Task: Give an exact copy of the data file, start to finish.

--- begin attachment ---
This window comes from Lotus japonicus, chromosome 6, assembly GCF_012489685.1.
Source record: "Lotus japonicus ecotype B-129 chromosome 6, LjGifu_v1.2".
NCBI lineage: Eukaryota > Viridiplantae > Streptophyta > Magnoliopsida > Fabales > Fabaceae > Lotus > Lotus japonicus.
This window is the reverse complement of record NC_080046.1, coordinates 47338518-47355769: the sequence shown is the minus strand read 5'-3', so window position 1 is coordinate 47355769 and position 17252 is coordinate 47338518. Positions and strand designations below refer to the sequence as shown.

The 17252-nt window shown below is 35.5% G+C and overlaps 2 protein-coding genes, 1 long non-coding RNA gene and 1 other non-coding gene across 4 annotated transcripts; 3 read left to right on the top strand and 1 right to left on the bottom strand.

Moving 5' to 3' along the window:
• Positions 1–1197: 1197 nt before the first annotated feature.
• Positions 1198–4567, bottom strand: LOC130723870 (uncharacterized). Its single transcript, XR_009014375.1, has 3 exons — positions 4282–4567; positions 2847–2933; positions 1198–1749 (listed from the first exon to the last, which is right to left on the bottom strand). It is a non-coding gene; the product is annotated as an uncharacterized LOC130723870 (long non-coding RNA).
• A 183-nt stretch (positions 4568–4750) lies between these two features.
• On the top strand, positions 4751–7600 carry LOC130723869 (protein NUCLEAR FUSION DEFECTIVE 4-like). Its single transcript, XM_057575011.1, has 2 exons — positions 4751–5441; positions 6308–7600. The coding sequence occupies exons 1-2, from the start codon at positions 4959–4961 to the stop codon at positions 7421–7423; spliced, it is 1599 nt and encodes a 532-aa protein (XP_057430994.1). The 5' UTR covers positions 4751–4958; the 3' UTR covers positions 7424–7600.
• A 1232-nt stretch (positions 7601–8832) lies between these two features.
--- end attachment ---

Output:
This window comes from Lotus japonicus, chromosome 6, assembly GCF_012489685.1.
Source record: "Lotus japonicus ecotype B-129 chromosome 6, LjGifu_v1.2".
NCBI lineage: Eukaryota > Viridiplantae > Streptophyta > Magnoliopsida > Fabales > Fabaceae > Lotus > Lotus japonicus.
This window is the reverse complement of record NC_080046.1, coordinates 47338518-47355769: the sequence shown is the minus strand read 5'-3', so window position 1 is coordinate 47355769 and position 17252 is coordinate 47338518. Positions and strand designations below refer to the sequence as shown.

The 17252-nt window shown below is 35.5% G+C and overlaps 2 protein-coding genes, 1 long non-coding RNA gene and 1 other non-coding gene across 4 annotated transcripts; 3 read left to right on the top strand and 1 right to left on the bottom strand.

Moving 5' to 3' along the window:
• Positions 1–1197: 1197 nt before the first annotated feature.
• Positions 1198–4567, bottom strand: LOC130723870 (uncharacterized). Its single transcript, XR_009014375.1, has 3 exons — positions 4282–4567; positions 2847–2933; positions 1198–1749 (listed from the first exon to the last, which is right to left on the bottom strand). It is a non-coding gene; the product is annotated as an uncharacterized LOC130723870 (long non-coding RNA).
• A 183-nt stretch (positions 4568–4750) lies between these two features.
• On the top strand, positions 4751–7600 carry LOC130723869 (protein NUCLEAR FUSION DEFECTIVE 4-like). Its single transcript, XM_057575011.1, has 2 exons — positions 4751–5441; positions 6308–7600. The coding sequence occupies exons 1-2, from the start codon at positions 4959–4961 to the stop codon at positions 7421–7423; spliced, it is 1599 nt and encodes a 532-aa protein (XP_057430994.1). The 5' UTR covers positions 4751–4958; the 3' UTR covers positions 7424–7600.
• A 1232-nt stretch (positions 7601–8832) lies between these two features.